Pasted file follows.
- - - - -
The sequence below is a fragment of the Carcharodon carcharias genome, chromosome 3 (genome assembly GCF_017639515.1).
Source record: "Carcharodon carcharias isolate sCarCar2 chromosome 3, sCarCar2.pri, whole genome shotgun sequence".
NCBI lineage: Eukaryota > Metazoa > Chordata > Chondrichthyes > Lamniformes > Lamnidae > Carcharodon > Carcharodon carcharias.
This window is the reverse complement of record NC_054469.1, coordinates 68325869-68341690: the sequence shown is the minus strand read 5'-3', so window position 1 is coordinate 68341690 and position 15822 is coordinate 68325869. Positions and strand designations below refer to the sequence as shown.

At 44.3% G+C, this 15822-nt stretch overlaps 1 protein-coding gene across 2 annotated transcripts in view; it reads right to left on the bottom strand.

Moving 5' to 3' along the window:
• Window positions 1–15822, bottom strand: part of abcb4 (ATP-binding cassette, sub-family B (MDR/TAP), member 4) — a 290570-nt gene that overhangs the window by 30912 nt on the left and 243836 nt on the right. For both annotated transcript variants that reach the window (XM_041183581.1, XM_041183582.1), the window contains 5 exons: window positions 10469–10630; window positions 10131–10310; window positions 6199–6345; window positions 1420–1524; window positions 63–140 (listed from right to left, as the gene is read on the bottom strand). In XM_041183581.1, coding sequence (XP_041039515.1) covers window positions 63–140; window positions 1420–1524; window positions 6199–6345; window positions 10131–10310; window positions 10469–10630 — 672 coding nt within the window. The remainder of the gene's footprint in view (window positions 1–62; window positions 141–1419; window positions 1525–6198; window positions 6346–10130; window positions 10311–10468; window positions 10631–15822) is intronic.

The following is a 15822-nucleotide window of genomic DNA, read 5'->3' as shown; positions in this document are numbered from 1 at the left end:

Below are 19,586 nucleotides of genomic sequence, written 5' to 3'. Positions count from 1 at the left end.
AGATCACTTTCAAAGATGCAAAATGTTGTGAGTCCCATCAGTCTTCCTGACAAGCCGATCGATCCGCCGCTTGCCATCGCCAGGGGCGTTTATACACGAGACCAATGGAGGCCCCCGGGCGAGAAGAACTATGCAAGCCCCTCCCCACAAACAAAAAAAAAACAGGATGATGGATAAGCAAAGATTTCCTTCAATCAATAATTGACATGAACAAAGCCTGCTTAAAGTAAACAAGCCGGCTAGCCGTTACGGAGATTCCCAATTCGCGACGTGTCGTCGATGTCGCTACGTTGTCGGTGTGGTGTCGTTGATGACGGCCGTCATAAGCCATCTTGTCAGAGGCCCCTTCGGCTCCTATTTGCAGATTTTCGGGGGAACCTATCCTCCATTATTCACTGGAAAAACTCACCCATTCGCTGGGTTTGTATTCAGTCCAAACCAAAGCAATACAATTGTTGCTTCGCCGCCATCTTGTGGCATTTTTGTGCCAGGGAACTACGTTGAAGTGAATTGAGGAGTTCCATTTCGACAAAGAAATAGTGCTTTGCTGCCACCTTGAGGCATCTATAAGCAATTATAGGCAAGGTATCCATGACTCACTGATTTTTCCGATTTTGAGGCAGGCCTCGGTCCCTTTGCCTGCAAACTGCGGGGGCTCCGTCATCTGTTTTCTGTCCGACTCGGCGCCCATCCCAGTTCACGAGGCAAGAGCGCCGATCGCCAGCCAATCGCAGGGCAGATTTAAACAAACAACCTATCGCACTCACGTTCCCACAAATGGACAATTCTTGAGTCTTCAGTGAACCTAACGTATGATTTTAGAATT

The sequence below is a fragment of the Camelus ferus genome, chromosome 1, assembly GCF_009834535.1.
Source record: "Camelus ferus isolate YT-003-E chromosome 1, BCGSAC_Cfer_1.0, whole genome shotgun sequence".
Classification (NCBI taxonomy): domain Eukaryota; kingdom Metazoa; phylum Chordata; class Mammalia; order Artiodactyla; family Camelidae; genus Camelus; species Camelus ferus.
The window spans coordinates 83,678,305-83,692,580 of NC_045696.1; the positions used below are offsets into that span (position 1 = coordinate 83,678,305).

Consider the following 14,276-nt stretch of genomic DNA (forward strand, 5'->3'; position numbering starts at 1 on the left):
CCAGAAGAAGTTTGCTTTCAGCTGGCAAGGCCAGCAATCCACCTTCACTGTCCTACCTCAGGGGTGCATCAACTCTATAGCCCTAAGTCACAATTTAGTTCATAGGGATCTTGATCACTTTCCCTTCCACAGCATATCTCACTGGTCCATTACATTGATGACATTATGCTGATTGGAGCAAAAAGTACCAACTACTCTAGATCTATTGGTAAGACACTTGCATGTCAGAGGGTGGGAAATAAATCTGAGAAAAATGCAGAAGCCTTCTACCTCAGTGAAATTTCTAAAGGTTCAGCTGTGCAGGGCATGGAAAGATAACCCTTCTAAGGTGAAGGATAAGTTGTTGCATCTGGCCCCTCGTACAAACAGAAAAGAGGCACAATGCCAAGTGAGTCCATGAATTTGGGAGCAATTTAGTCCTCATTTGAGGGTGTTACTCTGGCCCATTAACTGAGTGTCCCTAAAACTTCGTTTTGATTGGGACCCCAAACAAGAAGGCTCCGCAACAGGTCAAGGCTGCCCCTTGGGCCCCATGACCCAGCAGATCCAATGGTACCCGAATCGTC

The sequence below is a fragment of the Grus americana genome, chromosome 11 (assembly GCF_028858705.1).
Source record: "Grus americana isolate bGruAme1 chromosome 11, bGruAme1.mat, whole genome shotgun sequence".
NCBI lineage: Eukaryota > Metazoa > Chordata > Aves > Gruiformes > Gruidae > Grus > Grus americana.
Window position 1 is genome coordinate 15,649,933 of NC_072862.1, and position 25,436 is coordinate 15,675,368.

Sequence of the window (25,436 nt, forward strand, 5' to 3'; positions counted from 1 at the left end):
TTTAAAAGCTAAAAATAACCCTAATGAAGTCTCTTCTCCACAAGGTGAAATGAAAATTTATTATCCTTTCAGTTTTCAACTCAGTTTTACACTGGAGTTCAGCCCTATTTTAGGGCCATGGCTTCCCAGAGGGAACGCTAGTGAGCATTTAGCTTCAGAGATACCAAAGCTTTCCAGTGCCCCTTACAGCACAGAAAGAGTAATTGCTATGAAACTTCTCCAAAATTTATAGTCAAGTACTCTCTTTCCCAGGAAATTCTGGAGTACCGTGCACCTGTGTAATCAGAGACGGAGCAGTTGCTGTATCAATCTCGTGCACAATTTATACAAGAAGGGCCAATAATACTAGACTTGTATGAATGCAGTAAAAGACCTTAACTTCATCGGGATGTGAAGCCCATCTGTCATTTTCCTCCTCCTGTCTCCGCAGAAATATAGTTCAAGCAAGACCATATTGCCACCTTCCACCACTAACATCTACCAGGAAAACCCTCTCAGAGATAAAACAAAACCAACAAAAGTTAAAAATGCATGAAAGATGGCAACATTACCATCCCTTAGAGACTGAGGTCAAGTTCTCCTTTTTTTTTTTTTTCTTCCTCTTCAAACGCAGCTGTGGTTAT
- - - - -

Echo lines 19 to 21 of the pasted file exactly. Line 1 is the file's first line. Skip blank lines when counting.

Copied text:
NCBI lineage: Eukaryota > Metazoa > Chordata > Aves > Gruiformes > Gruidae > Grus > Grus americana.
Window position 1 is genome coordinate 15,649,933 of NC_072862.1, and position 25,436 is coordinate 15,675,368.

Sequence of the window (25,436 nt, forward strand, 5' to 3'; positions counted from 1 at the left end):